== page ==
Caring for Your Ostomy

When you come home from the hospital following your surgery, you may be anxious about handling your own ostomy care. Are you going to be able to do this yourself? Is it going to prevent you from doing things you enjoy? Will people be able to tell you have an ostomy?

Remember, millions of people live full and active lives with an ostomy — whether a urostomy, colostomy or ileostomy. With practice, the right ostomy products, and guidance from your wound, ostomy, and continence (WOC) nurse, you’ll find that caring for your ostomy isn’t as hard as you think.

Caring for Your Stoma

Your stoma may be red or pink, round or oval, protruding or flush with your skin. Expect your stoma to shrink somewhat in the first 6 to 8 weeks following your ostomy surgery.

You can safely touch your stoma. It has no nerve endings, so it won’t hurt. Snug clothing won’t hurt the stoma, but you should protect it from anything sharp that could damage it, such as a belt buckle.

The stoma may bleed slightly when cleaned or rubbed, and that’s normal. (Call your healthcare provider if it bleeds profusely, or if the bleeding doesn’t stop.) Clean your stoma gently with water.

Applying an Ostomy Pouch

After an ostomy, you won’t have control over the movement of stool (with an ileostomy or colostomy) or urine (with a urostomy). For this reason, you should wear an ostomy pouching system to collect output from your stoma.

There are various styles and sizes of pouch available, but they come in two basic types: a one-piece ostomy pouch and a two-piece ostomy pouch. With a one-piece pouch, the skin barrier (also called a flange, wafer, or base plate) and collection pouch are a single unit. With a two-piece pouch, you can change the pouch as often as needed while leaving the skin barrier attached for 2-4 days. This can be gentler on your skin and also makes it easier to change bags on the go. 

Some pouches are drainable, meaning you can open the end of the pouch, empty the contents into the toilet, and reuse it. Others are closed, so they’re used only once and then discarded. Pouches typically include charcoal filters to release gas and neutralize any odor.

Whichever style you choose, a tight, leakproof fit is essential. If output from the stoma comes into contact with the surrounding skin, your skin can get irritated and injured. Use ostomy products such as a barrier ring or stoma paste to ensure a good fit between your stoma and your pouching system.

Read more: How To Apply a One-Piece Ostomy Pouch

Read more: How To Apply a Two-Piece Ostomy Pouch

Emptying an Ostomy Pouch

Don’t wait too long to empty your pouch — it’s best to empty it when it’s 1/3 to 1/2 full. Most people with a urostomy empty the pouch every 2 to 4 hours. A colostomy bag may need to be emptied 2-4 times per day, while an ileostomy bag requires a more frequent schedule.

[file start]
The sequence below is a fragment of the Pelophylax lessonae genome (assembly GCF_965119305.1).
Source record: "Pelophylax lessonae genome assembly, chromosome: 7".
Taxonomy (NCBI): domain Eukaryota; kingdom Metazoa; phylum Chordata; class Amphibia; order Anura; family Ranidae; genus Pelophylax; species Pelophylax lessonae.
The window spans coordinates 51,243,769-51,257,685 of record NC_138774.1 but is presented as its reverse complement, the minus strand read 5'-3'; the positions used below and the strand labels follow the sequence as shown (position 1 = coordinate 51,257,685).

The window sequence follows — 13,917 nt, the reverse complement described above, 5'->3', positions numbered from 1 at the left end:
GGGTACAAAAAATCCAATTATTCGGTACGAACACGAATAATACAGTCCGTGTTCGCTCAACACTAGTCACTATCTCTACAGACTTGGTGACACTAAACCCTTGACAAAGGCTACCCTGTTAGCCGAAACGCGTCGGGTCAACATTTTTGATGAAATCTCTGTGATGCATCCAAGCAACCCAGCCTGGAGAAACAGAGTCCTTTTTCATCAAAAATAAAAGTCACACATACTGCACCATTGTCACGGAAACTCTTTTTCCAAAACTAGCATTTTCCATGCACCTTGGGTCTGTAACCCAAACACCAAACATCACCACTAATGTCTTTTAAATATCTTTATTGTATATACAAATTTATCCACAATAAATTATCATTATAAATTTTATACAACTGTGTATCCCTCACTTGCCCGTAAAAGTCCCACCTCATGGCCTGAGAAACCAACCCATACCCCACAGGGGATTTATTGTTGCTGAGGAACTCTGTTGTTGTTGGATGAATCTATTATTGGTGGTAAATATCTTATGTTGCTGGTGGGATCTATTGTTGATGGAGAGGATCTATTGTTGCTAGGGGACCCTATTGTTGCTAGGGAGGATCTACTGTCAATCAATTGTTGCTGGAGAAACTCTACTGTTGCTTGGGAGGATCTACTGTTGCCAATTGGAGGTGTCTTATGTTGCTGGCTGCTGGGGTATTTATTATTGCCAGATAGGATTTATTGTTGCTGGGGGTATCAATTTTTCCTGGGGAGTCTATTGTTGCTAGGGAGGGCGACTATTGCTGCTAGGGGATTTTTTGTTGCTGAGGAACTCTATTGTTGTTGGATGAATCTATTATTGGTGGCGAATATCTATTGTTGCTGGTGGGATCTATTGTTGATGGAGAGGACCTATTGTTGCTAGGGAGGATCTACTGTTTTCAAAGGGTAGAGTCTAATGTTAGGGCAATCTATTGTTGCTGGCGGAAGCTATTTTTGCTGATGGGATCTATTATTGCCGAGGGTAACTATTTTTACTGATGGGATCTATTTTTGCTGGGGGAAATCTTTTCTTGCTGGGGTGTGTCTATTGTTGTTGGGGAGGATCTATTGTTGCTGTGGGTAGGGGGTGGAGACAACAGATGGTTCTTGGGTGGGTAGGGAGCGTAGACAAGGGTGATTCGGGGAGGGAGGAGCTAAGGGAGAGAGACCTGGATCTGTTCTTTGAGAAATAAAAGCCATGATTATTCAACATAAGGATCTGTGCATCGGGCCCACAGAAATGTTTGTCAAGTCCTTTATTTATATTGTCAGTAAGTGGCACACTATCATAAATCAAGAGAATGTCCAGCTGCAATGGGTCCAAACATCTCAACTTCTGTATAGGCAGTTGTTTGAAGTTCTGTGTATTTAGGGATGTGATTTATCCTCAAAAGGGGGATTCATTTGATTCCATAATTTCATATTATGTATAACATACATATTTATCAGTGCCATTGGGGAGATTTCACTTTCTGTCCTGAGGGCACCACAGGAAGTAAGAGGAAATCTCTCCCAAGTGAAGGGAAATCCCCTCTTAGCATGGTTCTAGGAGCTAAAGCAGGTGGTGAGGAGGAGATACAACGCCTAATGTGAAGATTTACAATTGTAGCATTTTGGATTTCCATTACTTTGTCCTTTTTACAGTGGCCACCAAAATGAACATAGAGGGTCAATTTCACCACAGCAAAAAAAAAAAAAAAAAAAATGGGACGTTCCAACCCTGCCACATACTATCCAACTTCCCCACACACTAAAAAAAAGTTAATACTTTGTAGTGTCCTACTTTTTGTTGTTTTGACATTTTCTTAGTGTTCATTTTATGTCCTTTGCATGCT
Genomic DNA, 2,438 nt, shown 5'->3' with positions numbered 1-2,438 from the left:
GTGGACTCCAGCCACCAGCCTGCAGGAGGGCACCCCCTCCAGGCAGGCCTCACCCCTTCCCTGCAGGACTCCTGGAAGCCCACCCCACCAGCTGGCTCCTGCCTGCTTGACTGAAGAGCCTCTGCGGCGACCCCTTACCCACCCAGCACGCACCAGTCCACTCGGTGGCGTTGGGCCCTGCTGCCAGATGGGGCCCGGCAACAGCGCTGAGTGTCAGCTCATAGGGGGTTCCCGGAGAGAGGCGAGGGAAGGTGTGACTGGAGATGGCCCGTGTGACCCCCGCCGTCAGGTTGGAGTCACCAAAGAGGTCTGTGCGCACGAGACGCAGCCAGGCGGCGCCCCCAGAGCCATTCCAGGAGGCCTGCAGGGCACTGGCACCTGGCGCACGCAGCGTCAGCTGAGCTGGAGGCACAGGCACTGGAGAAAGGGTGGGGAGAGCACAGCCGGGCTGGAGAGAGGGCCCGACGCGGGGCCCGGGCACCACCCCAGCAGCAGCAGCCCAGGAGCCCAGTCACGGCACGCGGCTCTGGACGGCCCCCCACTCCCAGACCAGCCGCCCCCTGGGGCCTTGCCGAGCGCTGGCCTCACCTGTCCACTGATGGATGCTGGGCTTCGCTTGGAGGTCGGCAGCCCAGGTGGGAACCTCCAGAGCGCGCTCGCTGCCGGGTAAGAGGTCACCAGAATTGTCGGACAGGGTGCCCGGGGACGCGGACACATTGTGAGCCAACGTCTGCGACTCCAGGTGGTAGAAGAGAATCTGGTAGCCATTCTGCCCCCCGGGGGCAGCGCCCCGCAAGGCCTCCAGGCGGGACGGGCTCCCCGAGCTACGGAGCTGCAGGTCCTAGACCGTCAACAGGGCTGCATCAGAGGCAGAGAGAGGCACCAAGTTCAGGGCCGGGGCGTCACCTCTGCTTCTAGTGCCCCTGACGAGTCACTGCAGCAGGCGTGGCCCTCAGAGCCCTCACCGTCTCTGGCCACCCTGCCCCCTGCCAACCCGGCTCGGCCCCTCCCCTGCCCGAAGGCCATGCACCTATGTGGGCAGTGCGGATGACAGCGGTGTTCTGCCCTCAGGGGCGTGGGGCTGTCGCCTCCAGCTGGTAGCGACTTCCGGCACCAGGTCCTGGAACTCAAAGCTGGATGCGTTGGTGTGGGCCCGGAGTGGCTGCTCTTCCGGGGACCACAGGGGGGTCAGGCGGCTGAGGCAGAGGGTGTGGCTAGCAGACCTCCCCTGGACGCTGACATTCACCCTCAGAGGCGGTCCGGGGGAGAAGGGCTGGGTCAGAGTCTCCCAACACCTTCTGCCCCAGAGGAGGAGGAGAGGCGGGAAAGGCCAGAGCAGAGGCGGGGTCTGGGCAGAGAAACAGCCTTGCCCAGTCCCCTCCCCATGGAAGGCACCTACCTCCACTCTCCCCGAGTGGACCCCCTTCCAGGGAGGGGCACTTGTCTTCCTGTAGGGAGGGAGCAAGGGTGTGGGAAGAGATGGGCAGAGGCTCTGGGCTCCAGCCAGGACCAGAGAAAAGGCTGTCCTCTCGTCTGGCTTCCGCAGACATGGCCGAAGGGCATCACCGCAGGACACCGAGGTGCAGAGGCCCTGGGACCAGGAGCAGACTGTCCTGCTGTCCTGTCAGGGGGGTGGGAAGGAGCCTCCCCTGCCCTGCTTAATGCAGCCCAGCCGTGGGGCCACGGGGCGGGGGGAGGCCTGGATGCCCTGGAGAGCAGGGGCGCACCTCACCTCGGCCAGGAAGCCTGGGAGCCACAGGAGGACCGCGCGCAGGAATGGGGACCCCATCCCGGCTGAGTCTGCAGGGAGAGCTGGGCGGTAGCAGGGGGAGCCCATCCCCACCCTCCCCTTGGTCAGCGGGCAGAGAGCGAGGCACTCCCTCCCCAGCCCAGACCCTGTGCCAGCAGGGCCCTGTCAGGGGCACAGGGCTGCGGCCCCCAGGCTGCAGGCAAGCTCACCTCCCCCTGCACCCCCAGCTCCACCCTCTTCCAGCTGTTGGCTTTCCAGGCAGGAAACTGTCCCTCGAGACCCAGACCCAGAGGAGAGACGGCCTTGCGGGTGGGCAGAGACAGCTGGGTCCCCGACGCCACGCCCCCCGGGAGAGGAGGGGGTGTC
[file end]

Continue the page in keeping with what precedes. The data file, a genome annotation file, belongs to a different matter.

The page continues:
In short, the process involves sitting on or standing over a toilet, opening the end of the pouch, draining the contents into the toilet, then wiping and resealing the pouch.

Get more detail in our how-to guide: How to Empty an Ostomy Pouch

Caring for Your Peristomal Skin

Maintaining the skin around your stoma is crucial to living well with an ostomy. When the peristomal skin is healthy and intact, it’s easier to ensure a leakproof seal with your pouching system.

The output from a colostomy or ileostomy can damage the peristomal skin, if it leaks under the skin barrier. Frequent barrier changes also can damage the skin — this is called “skin stripping.” To prevent peristomal skin problems:


  • Clean the peristomal skin every time you change your skin barrier, with water or with a gentle soap.
  • Don’t use lotions, oils, creams or other nonmedical products on the peristomal skin.
  • Always take time to inspect your peristomal skin. If you notice the beginning of a rash or other irritation, contact your WOC nurse or other healthcare provider.
  • Change your ostomy products if they’re causing irritation. Try a different pouching system, or a barrier ring instead of stoma paste.
  • Use the crusting technique to protect raw, weeping skin and allow it to heal.

When to Call Your Healthcare Provider

If you notice a problem with your stoma or peristomal skin, or if you have a question, don’t hesitate to contact your healthcare support team. It’s always better to address an issue right away than to wait and see what happens.

Call your WOC nurse if you have minor skin irritation, or any questions or problems with pouching or leakage.

You should contact your healthcare provider right away if you notice:


  • A change in stoma color, from pink-red to purple, black or pale
  • The stoma appears dry
  • An increase or dramatic change in stoma size
  • The stoma retracting or elongating
  • Excessive bleeding from the stoma opening
  • Bleeding between the stoma and skin
  • Pain or sores on your peristomal skin
  • Unusual bulging around your stoma
  • A strong odor from the stoma
  • Urine that’s bloody or foul-smelling
  • An absence of bowel movements for more than 2 days
  • You’re feeling dizzy or lightheaded
  • Any unusual abdominal pain or continuous nausea and vomiting


You should call 911 or go to the emergency room if you notice rapid or dramatic changes in stoma color, or if you’re experiencing symptoms of severe cellulitis, such as high fever, chills, vomiting, and areas of skin that are red, hard, swollen, hot or painful.

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